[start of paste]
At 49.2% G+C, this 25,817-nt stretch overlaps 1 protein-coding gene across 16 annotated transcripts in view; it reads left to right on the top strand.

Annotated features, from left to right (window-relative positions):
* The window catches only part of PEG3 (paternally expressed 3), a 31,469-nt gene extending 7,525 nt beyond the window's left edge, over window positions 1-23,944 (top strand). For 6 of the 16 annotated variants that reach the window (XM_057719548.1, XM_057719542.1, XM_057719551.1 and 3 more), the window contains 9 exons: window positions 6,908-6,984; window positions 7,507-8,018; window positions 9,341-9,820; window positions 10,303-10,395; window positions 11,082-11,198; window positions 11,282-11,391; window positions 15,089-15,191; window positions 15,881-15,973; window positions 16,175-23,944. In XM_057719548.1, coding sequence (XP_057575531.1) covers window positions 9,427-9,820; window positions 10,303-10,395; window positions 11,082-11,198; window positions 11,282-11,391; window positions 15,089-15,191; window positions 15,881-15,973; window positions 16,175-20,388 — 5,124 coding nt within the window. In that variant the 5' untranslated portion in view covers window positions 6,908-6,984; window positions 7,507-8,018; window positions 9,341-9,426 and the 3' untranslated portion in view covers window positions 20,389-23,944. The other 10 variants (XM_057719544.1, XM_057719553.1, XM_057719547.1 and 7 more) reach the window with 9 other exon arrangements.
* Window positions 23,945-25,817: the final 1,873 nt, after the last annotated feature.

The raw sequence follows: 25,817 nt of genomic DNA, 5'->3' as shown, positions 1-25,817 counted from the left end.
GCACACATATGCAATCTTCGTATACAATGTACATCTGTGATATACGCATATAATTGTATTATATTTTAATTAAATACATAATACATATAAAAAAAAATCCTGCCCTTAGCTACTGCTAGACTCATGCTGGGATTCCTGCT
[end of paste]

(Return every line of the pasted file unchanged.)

At 49.2% G+C, this 25,817-nt stretch overlaps 1 protein-coding gene across 16 annotated transcripts in view; it reads left to right on the top strand.

Annotated features, from left to right (window-relative positions):
* The window catches only part of PEG3 (paternally expressed 3), a 31,469-nt gene extending 7,525 nt beyond the window's left edge, over window positions 1-23,944 (top strand). For 6 of the 16 annotated variants that reach the window (XM_057719548.1, XM_057719542.1, XM_057719551.1 and 3 more), the window contains 9 exons: window positions 6,908-6,984; window positions 7,507-8,018; window positions 9,341-9,820; window positions 10,303-10,395; window positions 11,082-11,198; window positions 11,282-11,391; window positions 15,089-15,191; window positions 15,881-15,973; window positions 16,175-23,944. In XM_057719548.1, coding sequence (XP_057575531.1) covers window positions 9,427-9,820; window positions 10,303-10,395; window positions 11,082-11,198; window positions 11,282-11,391; window positions 15,089-15,191; window positions 15,881-15,973; window positions 16,175-20,388 — 5,124 coding nt within the window. In that variant the 5' untranslated portion in view covers window positions 6,908-6,984; window positions 7,507-8,018; window positions 9,341-9,426 and the 3' untranslated portion in view covers window positions 20,389-23,944. The other 10 variants (XM_057719544.1, XM_057719553.1, XM_057719547.1 and 7 more) reach the window with 9 other exon arrangements.
* Window positions 23,945-25,817: the final 1,873 nt, after the last annotated feature.

The raw sequence follows: 25,817 nt of genomic DNA, 5'->3' as shown, positions 1-25,817 counted from the left end.
GCACACATATGCAATCTTCGTATACAATGTACATCTGTGATATACGCATATAATTGTATTATATTTTAATTAAATACATAATACATATAAAAAAAAATCCTGCCCTTAGCTACTGCTAGACTCATGCTGGGATTCCTGCT